Friday, August 5, 2011 , Updated 8:00 a.m., August 6, 2011
Dallas homeless program ventures to McKinney for downtown race
Almost 130 volunteers currently participate in Back on My Feet with 54 homeless members who live at three Dallas homeless facilities.
McKinney is the next stop for homeless Dallas residents on their journey toward self-sufficiency.
More than 54 residential members of Back on My Feet (BoMF), a nonprofit organization that engages homeless populations through a weekly running regiment as a means to build confidence and self esteem, will be running in the Melon Dash 5K race Saturday in downtown McKinney.
It will be the first race in McKinney for the national organization, which began its Dallas-Fort Worth chapter in February.
"It gives us the opportunity to show members a different part of North Texas," said Chris Jones, executive director for BoMF in Dallas. "So many have been in and around downtown Dallas most of their lives, so it gives them a different perspective on the communities in the area and lets them see places that could be a good place to continue their lives after they succeed in our program."
The Melon Dash Fun Run, once known as the McKinney Historical Run, will begin at 7:45 a.m. Saturday at Chestnut Square located at 314 S. Chestnut St. The marathon will weave through downtown for a showcase of the city's historic district. The run and 5K race will raise funds for the North Texas Cat Rescue, an organization that fosters the adoption and placement of rescued homeless cats.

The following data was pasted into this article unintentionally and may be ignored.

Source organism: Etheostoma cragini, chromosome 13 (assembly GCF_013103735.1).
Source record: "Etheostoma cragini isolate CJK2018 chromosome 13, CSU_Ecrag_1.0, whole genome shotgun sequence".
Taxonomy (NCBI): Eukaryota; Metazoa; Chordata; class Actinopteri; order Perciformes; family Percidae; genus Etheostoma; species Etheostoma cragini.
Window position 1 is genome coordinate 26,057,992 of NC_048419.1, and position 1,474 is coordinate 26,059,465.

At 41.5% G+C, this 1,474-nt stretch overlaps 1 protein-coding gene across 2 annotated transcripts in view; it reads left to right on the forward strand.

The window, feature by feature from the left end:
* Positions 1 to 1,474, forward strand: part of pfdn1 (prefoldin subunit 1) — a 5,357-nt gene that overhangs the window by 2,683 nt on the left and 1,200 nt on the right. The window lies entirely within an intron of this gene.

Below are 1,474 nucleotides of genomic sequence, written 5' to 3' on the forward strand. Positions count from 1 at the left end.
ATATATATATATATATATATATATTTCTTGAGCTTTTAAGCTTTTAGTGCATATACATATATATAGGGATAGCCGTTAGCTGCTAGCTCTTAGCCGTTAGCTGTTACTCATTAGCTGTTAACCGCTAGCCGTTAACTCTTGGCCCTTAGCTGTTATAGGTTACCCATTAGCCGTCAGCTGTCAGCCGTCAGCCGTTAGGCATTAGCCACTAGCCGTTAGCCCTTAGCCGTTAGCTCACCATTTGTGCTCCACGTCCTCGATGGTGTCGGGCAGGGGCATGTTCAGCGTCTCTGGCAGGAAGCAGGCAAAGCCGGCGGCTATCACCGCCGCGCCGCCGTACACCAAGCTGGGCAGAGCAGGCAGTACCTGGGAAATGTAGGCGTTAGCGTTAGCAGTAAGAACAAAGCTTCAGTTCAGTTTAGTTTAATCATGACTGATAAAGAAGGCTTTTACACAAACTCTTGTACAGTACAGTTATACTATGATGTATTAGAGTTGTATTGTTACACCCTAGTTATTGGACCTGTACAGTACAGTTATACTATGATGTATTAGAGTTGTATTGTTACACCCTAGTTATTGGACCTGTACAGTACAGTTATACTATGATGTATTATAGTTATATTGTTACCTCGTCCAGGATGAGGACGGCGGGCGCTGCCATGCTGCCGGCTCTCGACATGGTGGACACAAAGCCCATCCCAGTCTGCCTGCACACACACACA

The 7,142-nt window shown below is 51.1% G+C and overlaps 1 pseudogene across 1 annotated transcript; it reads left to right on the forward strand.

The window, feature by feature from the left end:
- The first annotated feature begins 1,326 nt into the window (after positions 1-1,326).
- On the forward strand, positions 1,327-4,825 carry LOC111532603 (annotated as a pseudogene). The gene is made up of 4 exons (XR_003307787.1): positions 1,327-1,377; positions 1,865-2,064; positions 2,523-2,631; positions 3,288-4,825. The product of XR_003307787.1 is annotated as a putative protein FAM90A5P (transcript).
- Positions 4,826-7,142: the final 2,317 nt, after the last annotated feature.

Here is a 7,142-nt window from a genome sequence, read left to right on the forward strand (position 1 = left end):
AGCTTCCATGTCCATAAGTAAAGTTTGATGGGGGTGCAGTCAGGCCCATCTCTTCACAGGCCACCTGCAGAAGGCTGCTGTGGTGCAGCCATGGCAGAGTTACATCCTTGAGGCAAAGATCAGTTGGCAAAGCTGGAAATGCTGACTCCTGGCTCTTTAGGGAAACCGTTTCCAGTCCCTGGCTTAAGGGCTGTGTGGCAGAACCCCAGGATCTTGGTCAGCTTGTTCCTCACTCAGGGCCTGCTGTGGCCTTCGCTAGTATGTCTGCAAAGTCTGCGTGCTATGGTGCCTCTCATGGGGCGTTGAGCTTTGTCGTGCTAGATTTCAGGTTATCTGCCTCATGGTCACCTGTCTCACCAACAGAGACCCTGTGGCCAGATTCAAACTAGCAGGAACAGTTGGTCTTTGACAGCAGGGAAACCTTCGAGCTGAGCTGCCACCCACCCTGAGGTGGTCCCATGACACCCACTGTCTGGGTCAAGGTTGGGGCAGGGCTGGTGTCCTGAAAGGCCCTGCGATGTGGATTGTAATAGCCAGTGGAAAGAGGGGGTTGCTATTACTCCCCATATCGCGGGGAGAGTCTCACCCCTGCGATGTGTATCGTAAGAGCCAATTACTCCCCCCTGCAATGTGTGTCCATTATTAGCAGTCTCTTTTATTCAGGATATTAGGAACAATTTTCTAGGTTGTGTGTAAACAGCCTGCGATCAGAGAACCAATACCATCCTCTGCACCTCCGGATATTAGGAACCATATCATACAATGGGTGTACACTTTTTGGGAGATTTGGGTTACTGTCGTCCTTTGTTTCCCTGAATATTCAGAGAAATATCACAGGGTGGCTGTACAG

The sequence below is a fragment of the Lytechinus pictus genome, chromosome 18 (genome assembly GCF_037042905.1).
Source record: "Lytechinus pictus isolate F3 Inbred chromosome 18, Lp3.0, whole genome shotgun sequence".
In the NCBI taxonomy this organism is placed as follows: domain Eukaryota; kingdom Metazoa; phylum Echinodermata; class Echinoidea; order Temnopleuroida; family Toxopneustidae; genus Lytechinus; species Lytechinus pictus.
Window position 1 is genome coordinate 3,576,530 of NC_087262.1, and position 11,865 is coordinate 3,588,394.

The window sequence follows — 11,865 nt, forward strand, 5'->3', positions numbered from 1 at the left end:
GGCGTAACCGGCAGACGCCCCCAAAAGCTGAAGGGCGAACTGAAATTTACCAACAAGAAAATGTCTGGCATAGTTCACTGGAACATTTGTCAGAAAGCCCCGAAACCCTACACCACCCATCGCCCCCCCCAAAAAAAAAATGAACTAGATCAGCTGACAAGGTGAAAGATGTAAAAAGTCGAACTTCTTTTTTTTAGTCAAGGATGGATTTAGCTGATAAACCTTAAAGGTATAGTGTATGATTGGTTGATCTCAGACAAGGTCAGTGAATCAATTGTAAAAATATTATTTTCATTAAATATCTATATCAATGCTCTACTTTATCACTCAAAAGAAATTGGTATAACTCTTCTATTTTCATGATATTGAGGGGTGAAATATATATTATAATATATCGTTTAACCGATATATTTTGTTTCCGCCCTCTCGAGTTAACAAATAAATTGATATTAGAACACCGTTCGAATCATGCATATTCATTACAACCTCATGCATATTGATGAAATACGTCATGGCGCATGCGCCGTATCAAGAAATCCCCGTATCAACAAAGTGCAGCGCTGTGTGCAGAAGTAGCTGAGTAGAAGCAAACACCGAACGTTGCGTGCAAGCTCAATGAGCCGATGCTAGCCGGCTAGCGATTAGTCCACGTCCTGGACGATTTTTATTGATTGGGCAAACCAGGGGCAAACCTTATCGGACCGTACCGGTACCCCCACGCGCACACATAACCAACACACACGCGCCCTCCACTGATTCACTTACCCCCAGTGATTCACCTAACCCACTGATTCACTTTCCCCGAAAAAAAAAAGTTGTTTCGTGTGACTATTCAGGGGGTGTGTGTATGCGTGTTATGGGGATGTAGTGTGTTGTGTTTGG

The event could benefit the BoMF members in ways that go beyond money. Founded in 2007 in Philadelphia, Pa., BoMF is a six- to nine-month program that enables individuals living in homeless facilities to prove their dedication and increase their confidence through weekly training and monthly races. Individual and corporate volunteers team up with the homeless members to run three to four times a week starting at 5:45 a.m.
Members who maintain a 90 percent attendance rate through 30 days in the program receive education and job training such as mock interviews, financial literacy courses and exclusive job fairs. Almost 130 volunteers currently participate in the program with 54 homeless members who live at three Dallas homeless facilities including the Salvation Army, Dallas Life, and The Bridge.
The team training and monthly races comfortably re-acclimate the members to society.
"Experiencing homelessness can be very lonely," said Kristen Kouk, director of communications for BoMF in Dallas-Fort Worth. "They feel like they're on the outside. When they run with our volunteers, they all wear the same gear, so people can't tell who's homeless and who's the (chief executive officer) of a Fortune 500 company."
Jones added that the team dynamic allows the BoMF residential members to avoid the stereotypical homeless labels while they focus on bettering their lives, first through running and then through an occupation.
"The running is just the first step," he said. "It gives them an opportunity to integrate back into society and have conversations with people they might not normally be comfortable talking to. They achieve a sense of family that can go a long way."
Individuals and corporate sponsors such as Marriot, Accenture and Comcast donate funds to BoMF, which spends about $1,800 per member for the program. The organization raises additional funds through "Sneaker Week," when employees at sponsor corporations wear their sneakers to work for a week with each day representing a $5 donation.
Though the BoMF program doesn't guarantee self-sufficiency, Jones said it gives them a head start in that direction.
"They set goals for themselves and follow through on a daily basis," he said. "They maintain their pursuit no matter what the weather is like and show dedication that most people in corporate America don't even have. That's something every employer values."
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